Have you figured this out yet?
Since I think "at rest" is a totally arbitrary verbal label of course I agree that changing the label won't change any mathematical fact like t' > t. But this is assuming that aside from changing the labels we are leaving the physical facts of the problem unchanged--specifically, we are still dealing with a problem where we have two events on the worldline of a clock in the unprimed frame and want to know the time between these events in both frames. If on the other hand we had two events on the worldline of a clock in the primed frame, then in this case t > t' (and again this would be true regardless of which frame we called 'stationary'). As I said back in post #25, all that matters is which frame the clock we're analyzing is in (i.e. the clock whose worldline the two events are on), once you know that the time dilation equation always has the following form:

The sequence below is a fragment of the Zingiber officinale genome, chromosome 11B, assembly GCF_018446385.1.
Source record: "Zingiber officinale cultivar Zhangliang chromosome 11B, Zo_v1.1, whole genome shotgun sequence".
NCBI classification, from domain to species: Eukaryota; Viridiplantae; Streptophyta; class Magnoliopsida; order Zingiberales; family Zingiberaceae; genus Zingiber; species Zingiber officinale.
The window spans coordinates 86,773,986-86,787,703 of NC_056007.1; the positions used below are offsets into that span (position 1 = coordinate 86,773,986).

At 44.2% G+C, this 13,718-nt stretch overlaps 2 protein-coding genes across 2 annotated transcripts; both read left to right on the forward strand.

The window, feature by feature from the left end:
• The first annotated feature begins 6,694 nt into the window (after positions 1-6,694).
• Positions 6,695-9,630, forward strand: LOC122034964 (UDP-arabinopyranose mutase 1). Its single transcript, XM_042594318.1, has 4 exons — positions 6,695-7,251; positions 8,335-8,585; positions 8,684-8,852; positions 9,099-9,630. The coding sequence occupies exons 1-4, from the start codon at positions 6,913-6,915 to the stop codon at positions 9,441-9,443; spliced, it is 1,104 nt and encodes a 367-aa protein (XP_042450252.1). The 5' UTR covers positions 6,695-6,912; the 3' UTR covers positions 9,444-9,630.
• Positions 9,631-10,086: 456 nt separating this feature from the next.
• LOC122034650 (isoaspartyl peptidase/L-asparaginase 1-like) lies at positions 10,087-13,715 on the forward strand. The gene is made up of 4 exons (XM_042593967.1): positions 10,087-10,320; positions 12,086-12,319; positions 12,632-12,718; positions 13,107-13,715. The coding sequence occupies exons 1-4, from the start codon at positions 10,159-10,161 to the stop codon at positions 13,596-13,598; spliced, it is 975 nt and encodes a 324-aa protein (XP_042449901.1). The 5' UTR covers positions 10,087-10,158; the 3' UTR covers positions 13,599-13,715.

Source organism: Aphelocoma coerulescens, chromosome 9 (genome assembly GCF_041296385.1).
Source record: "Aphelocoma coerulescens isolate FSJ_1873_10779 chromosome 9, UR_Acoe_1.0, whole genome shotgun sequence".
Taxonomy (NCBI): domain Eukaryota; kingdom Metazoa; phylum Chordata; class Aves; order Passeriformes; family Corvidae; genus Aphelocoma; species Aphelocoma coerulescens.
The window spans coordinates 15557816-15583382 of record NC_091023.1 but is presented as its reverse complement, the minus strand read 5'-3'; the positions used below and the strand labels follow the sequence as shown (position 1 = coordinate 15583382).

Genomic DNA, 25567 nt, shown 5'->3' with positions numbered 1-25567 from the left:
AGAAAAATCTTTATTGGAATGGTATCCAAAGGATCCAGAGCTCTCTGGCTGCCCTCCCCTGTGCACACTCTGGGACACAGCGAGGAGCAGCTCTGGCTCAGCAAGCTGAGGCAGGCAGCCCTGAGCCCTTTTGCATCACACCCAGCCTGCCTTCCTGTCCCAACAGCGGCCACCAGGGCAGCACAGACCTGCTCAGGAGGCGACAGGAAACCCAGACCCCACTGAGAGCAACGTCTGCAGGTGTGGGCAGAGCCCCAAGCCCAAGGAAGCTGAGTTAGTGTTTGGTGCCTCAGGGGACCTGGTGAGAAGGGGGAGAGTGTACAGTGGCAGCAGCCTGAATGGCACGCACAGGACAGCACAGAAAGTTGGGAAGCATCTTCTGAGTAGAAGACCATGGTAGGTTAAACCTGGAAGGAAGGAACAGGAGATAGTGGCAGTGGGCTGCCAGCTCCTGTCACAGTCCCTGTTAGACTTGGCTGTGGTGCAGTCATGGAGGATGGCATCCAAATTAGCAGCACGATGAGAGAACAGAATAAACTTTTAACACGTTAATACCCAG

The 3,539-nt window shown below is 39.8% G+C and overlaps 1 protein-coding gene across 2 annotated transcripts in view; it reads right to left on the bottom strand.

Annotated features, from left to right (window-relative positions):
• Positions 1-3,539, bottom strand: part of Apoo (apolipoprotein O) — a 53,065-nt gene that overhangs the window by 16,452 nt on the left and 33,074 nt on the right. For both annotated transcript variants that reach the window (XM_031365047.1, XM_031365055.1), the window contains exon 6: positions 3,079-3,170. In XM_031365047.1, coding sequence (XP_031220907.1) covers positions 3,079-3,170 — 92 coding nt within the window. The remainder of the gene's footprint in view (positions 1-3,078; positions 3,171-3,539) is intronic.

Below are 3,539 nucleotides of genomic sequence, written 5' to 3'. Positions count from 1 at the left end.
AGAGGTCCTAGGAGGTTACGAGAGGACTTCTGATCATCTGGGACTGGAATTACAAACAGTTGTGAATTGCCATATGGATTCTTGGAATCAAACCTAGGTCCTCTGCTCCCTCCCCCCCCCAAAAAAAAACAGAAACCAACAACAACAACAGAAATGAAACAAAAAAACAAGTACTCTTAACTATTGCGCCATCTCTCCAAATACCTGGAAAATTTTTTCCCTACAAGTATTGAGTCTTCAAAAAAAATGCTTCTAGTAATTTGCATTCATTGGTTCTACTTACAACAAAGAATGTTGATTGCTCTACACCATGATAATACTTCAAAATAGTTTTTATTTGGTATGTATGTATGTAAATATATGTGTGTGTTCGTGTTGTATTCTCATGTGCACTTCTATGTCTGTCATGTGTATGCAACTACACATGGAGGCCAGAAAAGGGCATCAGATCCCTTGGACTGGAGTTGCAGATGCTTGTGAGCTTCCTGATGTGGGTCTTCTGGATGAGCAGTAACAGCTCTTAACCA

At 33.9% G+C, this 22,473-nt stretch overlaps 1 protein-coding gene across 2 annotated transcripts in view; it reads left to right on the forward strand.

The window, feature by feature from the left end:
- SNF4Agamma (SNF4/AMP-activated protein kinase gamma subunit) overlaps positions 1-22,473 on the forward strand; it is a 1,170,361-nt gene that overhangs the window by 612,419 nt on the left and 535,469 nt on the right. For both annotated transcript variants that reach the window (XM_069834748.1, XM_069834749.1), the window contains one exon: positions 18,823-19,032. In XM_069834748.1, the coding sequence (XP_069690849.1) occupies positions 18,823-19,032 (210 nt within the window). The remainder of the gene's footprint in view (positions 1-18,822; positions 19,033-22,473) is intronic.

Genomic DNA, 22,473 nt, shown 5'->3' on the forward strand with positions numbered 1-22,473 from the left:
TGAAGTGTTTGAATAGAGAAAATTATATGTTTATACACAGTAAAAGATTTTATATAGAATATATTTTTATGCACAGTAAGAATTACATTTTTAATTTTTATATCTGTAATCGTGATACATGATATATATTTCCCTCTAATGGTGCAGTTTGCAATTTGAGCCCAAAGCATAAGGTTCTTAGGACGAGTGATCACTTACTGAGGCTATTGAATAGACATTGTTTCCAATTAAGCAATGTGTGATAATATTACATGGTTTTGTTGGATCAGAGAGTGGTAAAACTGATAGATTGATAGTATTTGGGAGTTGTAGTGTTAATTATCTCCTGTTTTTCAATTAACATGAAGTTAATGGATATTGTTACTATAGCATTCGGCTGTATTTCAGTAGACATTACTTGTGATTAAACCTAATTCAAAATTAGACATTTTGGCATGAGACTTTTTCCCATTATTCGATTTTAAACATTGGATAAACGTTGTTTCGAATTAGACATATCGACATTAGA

(time interval in frame of observer who sees clock in motion) = (time elapsed on clock)*gamma

Do you agree that this always works, regardless of what frame the clock is in or which frame we choose to label "stationary"?
grav-universe
#83
Jan3-11, 12:01 AM
P: 429
Quote Quote by chinglu1998 View Post
How do you make this hsppen with the WIKI article give the fact light abberation is absolute?

That means, the clock at rest with the light source will measure t=d/c and the frame that views that clock as moving will also conclude it calculates t=d/c and it will view a light beam at an angle with a longer distance to travel. Light abberation is not reciprocal. It is only true for observers moving relative to the light source.
They are two different light pulses. Light pulse 1 bounces back and forth between the mirrors in the unprimed frame, so t1 = 2 d / c. A clock in the primed frame measures t1' = (2 d / c) / sqrt(1 - (v / c)^2) for light pulse 1 to travel between the mirrors of the unprimed frame, so t1' = t1 y. Vice versely, a light pulse 2 that bounces between the mirrors in the primed frame will give t2 = t2' y. Each sees the other's clock time dilating.
JesseM
#84
Jan3-11, 12:07 AM